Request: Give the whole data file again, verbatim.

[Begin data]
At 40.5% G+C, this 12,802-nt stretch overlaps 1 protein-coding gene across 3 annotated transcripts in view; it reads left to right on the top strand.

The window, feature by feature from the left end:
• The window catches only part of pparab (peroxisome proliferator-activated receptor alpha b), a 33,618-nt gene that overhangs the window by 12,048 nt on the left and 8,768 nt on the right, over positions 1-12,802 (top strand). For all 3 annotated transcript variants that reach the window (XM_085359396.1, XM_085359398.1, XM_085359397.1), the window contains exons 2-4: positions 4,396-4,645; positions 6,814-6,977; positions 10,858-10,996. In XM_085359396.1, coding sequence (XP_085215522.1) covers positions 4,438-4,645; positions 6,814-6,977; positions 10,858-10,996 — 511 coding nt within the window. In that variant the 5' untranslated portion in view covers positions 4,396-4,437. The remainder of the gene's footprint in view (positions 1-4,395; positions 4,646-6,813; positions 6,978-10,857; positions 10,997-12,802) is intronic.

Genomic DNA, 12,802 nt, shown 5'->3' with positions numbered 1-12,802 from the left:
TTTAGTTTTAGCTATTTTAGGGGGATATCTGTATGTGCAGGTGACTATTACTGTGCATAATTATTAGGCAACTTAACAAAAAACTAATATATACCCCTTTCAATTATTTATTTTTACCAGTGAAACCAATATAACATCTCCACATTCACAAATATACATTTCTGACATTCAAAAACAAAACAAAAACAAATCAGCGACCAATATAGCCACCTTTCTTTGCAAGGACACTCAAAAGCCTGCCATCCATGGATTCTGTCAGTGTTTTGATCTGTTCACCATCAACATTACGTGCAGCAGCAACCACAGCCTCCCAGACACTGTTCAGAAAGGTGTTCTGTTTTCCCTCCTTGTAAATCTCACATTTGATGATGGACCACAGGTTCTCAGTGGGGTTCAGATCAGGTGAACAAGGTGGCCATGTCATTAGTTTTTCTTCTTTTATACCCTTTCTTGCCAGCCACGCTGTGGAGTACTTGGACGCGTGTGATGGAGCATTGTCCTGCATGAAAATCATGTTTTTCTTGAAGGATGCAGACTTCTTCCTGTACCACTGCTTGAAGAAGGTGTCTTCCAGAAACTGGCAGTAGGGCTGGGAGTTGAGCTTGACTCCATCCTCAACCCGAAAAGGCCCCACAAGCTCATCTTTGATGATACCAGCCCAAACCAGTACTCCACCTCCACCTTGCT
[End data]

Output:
At 40.5% G+C, this 12,802-nt stretch overlaps 1 protein-coding gene across 3 annotated transcripts in view; it reads left to right on the top strand.

The window, feature by feature from the left end:
• The window catches only part of pparab (peroxisome proliferator-activated receptor alpha b), a 33,618-nt gene that overhangs the window by 12,048 nt on the left and 8,768 nt on the right, over positions 1-12,802 (top strand). For all 3 annotated transcript variants that reach the window (XM_085359396.1, XM_085359398.1, XM_085359397.1), the window contains exons 2-4: positions 4,396-4,645; positions 6,814-6,977; positions 10,858-10,996. In XM_085359396.1, coding sequence (XP_085215522.1) covers positions 4,438-4,645; positions 6,814-6,977; positions 10,858-10,996 — 511 coding nt within the window. In that variant the 5' untranslated portion in view covers positions 4,396-4,437. The remainder of the gene's footprint in view (positions 1-4,395; positions 4,646-6,813; positions 6,978-10,857; positions 10,997-12,802) is intronic.

Genomic DNA, 12,802 nt, shown 5'->3' with positions numbered 1-12,802 from the left:
TTTAGTTTTAGCTATTTTAGGGGGATATCTGTATGTGCAGGTGACTATTACTGTGCATAATTATTAGGCAACTTAACAAAAAACTAATATATACCCCTTTCAATTATTTATTTTTACCAGTGAAACCAATATAACATCTCCACATTCACAAATATACATTTCTGACATTCAAAAACAAAACAAAAACAAATCAGCGACCAATATAGCCACCTTTCTTTGCAAGGACACTCAAAAGCCTGCCATCCATGGATTCTGTCAGTGTTTTGATCTGTTCACCATCAACATTACGTGCAGCAGCAACCACAGCCTCCCAGACACTGTTCAGAAAGGTGTTCTGTTTTCCCTCCTTGTAAATCTCACATTTGATGATGGACCACAGGTTCTCAGTGGGGTTCAGATCAGGTGAACAAGGTGGCCATGTCATTAGTTTTTCTTCTTTTATACCCTTTCTTGCCAGCCACGCTGTGGAGTACTTGGACGCGTGTGATGGAGCATTGTCCTGCATGAAAATCATGTTTTTCTTGAAGGATGCAGACTTCTTCCTGTACCACTGCTTGAAGAAGGTGTCTTCCAGAAACTGGCAGTAGGGCTGGGAGTTGAGCTTGACTCCATCCTCAACCCGAAAAGGCCCCACAAGCTCATCTTTGATGATACCAGCCCAAACCAGTACTCCACCTCCACCTTGCT